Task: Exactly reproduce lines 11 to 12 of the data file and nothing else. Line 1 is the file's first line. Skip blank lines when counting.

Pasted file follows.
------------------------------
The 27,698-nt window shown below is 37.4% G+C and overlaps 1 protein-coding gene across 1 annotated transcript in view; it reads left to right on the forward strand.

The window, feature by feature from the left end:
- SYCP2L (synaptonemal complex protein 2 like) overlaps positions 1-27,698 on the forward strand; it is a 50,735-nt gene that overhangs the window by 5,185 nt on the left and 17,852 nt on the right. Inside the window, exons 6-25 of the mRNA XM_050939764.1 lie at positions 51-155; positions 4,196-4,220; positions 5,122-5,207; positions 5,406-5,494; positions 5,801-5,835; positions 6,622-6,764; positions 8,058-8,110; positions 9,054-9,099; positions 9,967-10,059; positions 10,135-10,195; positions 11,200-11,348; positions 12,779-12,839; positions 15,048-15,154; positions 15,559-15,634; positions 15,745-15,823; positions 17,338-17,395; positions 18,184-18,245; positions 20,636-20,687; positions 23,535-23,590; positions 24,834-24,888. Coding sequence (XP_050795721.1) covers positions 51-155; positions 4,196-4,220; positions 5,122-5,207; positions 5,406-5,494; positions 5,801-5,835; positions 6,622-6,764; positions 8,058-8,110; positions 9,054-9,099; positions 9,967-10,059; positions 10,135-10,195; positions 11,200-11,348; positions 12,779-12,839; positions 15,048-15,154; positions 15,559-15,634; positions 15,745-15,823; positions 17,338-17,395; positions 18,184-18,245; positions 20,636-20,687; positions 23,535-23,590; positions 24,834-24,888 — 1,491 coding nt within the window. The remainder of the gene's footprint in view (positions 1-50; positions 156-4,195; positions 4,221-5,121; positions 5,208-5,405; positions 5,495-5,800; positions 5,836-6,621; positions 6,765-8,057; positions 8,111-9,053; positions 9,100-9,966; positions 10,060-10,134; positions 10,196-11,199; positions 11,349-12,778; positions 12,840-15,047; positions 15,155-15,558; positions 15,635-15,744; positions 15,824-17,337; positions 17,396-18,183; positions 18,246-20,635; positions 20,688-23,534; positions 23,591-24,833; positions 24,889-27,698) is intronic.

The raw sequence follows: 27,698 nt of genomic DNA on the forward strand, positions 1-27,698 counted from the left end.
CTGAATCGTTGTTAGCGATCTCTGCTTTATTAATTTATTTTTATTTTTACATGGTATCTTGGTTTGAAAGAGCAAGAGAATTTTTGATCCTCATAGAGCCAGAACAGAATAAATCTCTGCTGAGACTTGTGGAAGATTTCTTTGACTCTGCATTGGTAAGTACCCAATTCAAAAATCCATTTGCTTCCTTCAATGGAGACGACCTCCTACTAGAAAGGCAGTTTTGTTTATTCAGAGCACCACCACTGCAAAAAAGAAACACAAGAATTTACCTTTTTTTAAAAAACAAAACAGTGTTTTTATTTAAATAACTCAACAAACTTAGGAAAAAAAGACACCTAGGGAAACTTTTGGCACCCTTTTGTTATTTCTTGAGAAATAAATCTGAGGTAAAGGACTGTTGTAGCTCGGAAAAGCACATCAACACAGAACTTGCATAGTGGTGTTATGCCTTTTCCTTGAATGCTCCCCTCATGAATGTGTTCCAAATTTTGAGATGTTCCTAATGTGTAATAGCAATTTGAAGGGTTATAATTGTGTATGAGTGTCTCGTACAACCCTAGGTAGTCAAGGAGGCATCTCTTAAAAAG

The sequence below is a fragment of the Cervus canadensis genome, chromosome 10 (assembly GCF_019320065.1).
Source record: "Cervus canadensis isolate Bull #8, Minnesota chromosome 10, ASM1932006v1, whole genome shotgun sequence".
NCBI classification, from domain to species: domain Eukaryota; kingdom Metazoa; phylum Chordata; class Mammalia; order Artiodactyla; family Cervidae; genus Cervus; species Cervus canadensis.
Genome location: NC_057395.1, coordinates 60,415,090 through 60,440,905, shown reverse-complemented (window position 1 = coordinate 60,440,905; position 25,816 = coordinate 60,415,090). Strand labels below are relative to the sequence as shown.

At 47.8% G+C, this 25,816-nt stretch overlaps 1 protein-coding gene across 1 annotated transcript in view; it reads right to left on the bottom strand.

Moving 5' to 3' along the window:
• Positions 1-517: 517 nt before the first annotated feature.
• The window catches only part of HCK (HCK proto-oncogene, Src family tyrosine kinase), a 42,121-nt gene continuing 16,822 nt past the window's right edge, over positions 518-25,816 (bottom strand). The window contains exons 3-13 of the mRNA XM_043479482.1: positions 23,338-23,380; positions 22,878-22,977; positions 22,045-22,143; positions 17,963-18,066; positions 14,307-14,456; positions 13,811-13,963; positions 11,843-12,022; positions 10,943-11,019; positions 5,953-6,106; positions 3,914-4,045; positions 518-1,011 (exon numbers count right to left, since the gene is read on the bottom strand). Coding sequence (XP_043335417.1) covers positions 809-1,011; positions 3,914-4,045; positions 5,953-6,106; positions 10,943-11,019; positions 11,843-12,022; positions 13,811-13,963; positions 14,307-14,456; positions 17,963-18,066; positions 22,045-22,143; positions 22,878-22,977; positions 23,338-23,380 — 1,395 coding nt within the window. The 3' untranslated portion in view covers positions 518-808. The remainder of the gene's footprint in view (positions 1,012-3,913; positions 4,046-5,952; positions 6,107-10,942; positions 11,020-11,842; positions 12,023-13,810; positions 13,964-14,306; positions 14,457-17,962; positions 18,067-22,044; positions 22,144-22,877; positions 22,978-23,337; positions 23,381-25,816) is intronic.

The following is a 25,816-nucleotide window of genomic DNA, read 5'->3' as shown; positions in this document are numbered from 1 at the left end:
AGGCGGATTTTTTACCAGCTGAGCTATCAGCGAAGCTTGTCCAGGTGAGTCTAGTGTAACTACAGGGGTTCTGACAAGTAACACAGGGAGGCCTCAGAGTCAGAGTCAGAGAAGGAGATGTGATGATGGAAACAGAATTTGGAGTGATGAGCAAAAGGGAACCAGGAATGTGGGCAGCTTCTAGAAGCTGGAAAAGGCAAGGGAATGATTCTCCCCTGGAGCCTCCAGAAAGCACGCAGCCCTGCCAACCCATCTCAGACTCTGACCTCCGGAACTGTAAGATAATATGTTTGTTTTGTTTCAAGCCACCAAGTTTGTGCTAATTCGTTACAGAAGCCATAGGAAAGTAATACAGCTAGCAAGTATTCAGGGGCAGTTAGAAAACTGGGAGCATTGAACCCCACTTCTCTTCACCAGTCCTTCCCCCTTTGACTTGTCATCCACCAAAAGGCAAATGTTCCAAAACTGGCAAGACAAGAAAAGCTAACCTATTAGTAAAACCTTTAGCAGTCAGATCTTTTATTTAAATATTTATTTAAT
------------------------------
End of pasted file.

Moving 5' to 3' along the window:
• Positions 1-517: 517 nt before the first annotated feature.